.- The Diocese of Tucson plans to incorporate its 74 parishes and missions as independent nonprofit corporations by April.
The move is part of the diocese’s bankruptcy plan that was approved by federal bankruptcy Judge James Marlar this summer. It would protect parishes from having to pay diocesan debt or from being sold to pay off settlements in sexual-abuse cases.
Incorporating the parish, which simply involves registering the name of the entity with the state as a public person, is actually closer to diocesan organization stipulated in canon law.
"We will now recognize in civil law what has been in canon law from the beginning — that parishes are separate entities," parish incorporation committee member Bob Scala told Associated Press.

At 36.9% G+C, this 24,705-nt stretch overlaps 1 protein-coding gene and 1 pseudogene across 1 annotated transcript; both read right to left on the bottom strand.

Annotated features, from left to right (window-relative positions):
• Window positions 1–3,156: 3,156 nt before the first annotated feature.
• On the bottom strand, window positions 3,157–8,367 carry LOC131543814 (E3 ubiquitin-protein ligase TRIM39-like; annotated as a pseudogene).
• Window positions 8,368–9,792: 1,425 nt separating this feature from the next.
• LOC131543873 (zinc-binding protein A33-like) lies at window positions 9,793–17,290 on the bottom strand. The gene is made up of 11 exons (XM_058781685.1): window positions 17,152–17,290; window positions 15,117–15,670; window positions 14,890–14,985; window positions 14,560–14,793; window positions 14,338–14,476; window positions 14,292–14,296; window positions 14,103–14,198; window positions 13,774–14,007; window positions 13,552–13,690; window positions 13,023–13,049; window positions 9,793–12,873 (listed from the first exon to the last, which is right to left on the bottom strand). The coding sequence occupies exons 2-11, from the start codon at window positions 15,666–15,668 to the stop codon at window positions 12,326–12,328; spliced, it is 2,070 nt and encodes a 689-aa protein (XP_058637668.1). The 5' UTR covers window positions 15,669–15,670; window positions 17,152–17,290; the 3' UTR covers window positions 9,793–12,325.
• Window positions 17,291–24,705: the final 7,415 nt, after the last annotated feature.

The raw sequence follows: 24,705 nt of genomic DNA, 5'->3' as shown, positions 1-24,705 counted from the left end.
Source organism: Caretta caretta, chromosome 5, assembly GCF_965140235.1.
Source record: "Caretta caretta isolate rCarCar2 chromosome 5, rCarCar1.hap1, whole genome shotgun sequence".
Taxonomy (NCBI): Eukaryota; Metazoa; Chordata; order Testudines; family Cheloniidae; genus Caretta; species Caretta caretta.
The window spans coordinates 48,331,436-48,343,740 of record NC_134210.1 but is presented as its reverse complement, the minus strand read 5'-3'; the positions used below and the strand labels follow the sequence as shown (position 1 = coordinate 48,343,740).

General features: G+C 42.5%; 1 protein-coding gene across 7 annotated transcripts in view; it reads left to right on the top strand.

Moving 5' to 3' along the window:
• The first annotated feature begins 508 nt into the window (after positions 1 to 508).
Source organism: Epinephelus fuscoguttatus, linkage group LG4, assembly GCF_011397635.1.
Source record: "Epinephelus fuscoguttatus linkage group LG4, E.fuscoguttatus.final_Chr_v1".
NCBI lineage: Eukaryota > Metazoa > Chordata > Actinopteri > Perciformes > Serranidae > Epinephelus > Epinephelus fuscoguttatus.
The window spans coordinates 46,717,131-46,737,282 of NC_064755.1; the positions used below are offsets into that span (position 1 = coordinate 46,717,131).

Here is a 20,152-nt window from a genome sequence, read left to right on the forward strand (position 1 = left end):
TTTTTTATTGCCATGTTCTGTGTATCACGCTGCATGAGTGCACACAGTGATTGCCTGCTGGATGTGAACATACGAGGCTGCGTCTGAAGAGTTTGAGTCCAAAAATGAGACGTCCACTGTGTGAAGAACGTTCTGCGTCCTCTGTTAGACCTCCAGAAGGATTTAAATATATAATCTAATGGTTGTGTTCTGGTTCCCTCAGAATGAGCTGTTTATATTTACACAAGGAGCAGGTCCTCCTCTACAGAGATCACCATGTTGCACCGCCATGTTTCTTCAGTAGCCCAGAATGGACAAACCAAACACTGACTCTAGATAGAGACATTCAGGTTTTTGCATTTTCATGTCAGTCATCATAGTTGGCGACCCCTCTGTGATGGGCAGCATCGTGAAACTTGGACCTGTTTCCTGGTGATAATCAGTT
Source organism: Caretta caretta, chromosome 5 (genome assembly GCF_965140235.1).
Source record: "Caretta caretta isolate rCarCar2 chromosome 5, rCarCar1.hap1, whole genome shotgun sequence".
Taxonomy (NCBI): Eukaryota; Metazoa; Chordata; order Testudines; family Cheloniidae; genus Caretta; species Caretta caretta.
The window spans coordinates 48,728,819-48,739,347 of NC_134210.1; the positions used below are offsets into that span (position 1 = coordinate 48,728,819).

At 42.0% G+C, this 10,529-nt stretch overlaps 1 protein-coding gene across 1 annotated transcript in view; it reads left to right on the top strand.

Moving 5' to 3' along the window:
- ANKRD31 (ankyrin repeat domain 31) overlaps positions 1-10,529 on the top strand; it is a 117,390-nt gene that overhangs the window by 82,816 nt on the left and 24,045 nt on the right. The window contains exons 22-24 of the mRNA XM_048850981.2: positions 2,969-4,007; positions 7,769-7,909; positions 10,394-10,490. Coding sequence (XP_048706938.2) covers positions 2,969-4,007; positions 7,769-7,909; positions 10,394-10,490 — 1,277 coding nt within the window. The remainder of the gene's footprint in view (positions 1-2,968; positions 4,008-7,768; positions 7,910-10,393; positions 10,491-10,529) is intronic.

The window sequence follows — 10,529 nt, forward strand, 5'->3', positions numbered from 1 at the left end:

Bishop Robert Vasa of Baker, which separately incorporated 60 parishes and missions in 2002, concurred.
"Making them individual corporations gives them a structure that's external and legal and much closer to the canonical world," the canon lawyer was quoted as saying.
Six other U.S. dioceses have reportedly incorporated their parishes, including New York, Milwaukee, Rhode Island, Davenport, Stockton and Lincoln.
The Diocese of Tucson had filed for bankruptcy protection last year when faced with potentially expensive lawsuits alleging sexual abuse of children by priests.